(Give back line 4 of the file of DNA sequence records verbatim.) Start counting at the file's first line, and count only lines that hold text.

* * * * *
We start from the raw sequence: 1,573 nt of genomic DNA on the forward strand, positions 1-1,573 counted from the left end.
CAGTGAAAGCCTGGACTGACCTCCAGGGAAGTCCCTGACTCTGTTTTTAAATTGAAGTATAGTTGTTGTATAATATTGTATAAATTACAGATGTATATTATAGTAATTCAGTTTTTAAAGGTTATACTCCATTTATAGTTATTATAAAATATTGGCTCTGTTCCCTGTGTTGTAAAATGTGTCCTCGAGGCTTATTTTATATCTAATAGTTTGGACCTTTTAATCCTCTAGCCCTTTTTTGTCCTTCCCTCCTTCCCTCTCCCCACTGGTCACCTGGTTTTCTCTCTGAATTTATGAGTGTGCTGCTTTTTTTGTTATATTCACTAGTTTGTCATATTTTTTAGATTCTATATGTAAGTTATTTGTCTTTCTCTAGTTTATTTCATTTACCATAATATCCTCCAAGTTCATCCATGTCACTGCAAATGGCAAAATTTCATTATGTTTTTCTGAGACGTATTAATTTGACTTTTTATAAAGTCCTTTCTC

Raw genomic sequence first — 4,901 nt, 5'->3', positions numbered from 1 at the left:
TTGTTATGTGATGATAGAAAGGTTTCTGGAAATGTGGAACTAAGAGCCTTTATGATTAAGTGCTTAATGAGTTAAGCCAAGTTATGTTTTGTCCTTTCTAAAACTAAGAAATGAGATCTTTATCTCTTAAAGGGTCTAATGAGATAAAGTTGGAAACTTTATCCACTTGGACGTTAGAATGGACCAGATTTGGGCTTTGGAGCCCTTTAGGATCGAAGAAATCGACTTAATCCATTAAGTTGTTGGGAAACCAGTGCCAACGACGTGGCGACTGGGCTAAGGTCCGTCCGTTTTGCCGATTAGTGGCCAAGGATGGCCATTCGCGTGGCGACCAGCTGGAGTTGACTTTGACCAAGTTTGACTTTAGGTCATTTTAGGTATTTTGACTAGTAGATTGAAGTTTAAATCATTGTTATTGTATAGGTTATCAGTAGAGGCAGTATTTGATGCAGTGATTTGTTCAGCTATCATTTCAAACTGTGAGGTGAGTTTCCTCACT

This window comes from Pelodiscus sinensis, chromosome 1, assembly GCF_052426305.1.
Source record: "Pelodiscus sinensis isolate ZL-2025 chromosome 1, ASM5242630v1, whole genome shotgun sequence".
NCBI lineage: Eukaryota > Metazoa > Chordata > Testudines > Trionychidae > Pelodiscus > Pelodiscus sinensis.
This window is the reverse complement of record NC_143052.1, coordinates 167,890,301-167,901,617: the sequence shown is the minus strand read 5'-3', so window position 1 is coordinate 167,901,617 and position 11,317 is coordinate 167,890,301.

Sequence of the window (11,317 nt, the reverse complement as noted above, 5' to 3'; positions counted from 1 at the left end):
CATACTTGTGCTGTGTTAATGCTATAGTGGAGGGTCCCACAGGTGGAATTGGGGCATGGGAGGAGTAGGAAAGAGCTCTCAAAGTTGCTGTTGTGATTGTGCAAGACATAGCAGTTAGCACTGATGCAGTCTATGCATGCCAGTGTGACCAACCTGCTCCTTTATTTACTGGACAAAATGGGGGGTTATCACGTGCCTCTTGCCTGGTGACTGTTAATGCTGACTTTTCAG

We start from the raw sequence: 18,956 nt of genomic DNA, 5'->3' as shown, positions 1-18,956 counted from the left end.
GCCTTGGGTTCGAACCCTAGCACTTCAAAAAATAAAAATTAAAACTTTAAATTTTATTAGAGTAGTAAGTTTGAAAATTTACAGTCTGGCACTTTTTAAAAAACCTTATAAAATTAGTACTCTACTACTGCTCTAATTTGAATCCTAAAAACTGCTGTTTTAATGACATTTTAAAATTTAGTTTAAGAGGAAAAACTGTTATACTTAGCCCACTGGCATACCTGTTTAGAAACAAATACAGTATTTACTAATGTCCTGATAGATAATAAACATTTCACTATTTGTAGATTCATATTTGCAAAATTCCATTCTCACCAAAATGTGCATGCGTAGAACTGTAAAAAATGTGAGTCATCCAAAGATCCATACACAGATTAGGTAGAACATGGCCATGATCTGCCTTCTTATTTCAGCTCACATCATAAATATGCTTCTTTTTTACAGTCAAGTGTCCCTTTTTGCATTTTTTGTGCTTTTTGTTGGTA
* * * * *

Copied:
TTGTTATGTGATGATAGAAAGGTTTCTGGAAATGTGGAACTAAGAGCCTTTATGATTAAGTGCTTAATGAGTTAAGCCAAGTTATGTTTTGTCCTTTCTAAAACTAAGAAATGAGATCTTTATCTCTTAAAGGGTCTAATGAGATAAAGTTGGAAACTTTATCCACTTGGACGTTAGAATGGACCAGATTTGGGCTTTGGAGCCCTTTAGGATCGAAGAAATCGACTTAATCCATTAAGTTGTTGGGAAACCAGTGCCAACGACGTGGCGACTGGGCTAAGGTCCGTCCGTTTTGCCGATTAGTGGCCAAGGATGGCCATTCGCGTGGCGACCAGCTGGAGTTGACTTTGACCAAGTTTGACTTTAGGTCATTTTAGGTATTTTGACTAGTAGATTGAAGTTTAAATCATTGTTATTGTATAGGTTATCAGTAGAGGCAGTATTTGATGCAGTGATTTGTTCAGCTATCATTTCAAACTGTGAGGTGAGTTTCCTCACT